Does the air coming from your supply registers unexpectedly seem hot? Check the indoor portion of your air conditioner. This part is located within your furnace or air handler, if you have a heat pump. If there’s water dripping onto the floor, there could be crystals on the evaporator coil. The AC coil inside the system might have frozen over. You’ll need to thaw it before it can cool your residence again.
Here’s what to do. If you can’t get the coil back to normal, Peachtree Service Experts is here to help with air conditioning repair in Atlanta backed by a 100% satisfaction guarantee.*
Step 1: Switch the Air Conditioning Off and the Blower On
To get started—switch the thermostat from “cool” to “off.” This halts chilled refrigerant from flowing to the outdoor compressor, which could damage it and result in a pricey repair.
Next, adjust the fan from “auto” to “on.” This creates heated airflow over the frozen coils to help them defrost faster. Remember to set the cooling mode to “off” so the air conditioner doesn’t start a cooling cycle.
It can take under an hour or the better part of a day for the ice to thaw, depending on the level of the buildup. While you’re waiting, watch the condensate pan below the AC unit. If the drain line is clogged, it could overflow as the ice melts, potentially resulting in water damage.
Step 2: Diagnose the Issue
Low airflow is a chief cause for an AC to frost over. Here’s how to get to the bottom of the situation:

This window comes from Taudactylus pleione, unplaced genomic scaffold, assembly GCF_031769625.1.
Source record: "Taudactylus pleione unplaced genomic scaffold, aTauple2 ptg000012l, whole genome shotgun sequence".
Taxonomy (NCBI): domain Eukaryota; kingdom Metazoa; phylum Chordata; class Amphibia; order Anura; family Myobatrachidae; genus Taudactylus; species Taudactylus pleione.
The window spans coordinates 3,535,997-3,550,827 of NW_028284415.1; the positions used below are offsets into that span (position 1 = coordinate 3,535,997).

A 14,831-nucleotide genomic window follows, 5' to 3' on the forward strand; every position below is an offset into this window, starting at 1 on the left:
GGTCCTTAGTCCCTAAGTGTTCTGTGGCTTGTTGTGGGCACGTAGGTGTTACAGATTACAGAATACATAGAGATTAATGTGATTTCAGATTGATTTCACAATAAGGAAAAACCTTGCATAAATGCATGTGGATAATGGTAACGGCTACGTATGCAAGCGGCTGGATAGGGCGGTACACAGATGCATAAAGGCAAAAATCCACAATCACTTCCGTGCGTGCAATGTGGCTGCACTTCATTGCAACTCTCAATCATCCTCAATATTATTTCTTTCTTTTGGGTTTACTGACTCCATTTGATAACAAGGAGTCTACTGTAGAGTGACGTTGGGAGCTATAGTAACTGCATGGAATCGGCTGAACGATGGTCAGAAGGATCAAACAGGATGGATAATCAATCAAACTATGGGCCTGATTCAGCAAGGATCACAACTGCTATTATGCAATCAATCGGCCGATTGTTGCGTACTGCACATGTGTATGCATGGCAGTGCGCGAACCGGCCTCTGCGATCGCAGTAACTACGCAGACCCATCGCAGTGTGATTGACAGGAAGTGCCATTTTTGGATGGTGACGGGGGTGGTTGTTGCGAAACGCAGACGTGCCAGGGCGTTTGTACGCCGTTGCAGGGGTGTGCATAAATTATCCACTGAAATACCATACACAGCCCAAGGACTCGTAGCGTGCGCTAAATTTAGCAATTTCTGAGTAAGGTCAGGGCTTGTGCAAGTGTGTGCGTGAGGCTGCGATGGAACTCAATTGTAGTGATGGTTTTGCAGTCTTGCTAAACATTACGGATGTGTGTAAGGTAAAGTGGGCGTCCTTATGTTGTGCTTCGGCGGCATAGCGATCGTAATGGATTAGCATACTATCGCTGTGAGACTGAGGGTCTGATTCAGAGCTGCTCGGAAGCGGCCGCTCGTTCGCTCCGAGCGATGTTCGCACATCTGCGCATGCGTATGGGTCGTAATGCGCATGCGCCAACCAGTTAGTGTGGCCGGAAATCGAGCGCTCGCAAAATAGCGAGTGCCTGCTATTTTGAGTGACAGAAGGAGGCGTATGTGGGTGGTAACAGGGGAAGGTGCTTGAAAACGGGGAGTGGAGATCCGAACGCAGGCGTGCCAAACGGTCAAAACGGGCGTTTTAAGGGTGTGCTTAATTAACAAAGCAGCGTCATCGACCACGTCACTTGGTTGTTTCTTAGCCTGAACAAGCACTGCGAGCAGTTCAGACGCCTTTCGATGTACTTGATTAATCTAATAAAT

- Check the filter. Inadequate airflow through a filthy filter could be the problem. Look at and change the filter monthly or immediately when you see dust accumulation.
- Open any shut supply vents. Your home’s supply registers should stay open all the time. Shutting vents decreases airflow over the evaporator coil, which might cause it to freeze.
- Look for obstructed return vents. These usually don’t use shiftable louvers, but furniture, rugs or curtains can still obstruct them.
- Insufficient refrigerant: While airflow restrictions are the most common culprit, your air conditioner could also be low on refrigerant. Depending on when it was replaced, it may have Freon® or Puron®. Insufficient refrigerant necessitates professional attention from a certified HVAC technician. H2: Step 3: Call an HVAC Pro at Peachtree Service Experts
If inadequate airflow doesn’t seem to be the problem, then another issue is leading your AC frost over. If this is what’s occurring, simply defrosting it won’t take care of the issue. The evaporator coil is likely to freeze again unless you take care of the root problem. Call an HVAC specialist to look for issues with your air conditioner, which might include:
- Refrigerant leak: AC units keep using refrigerant, so it shouldn’t get used up. Not enough refrigerant signals a leak somewhere. Only a technician can find the leak, repair it, and recharge the air conditioner to the proper level.
- Filthy evaporator coil: If dust accumulates on the coil, air can’t get to it, and it’s apt to freeze.
- Malfunctioning blower: A defective motor or unbalanced fan may stop airflow over the evaporator coil.
When your AC freezes up, call on the NATE-certified techs at Peachtree Service Experts to repair the issue. We have a lot of experience helping homeowners troubleshoot their air conditioners, and we’re confident we can get things running again fast. Contact us at 678-235-9699 to schedule air conditioning repair in Atlanta with us now.
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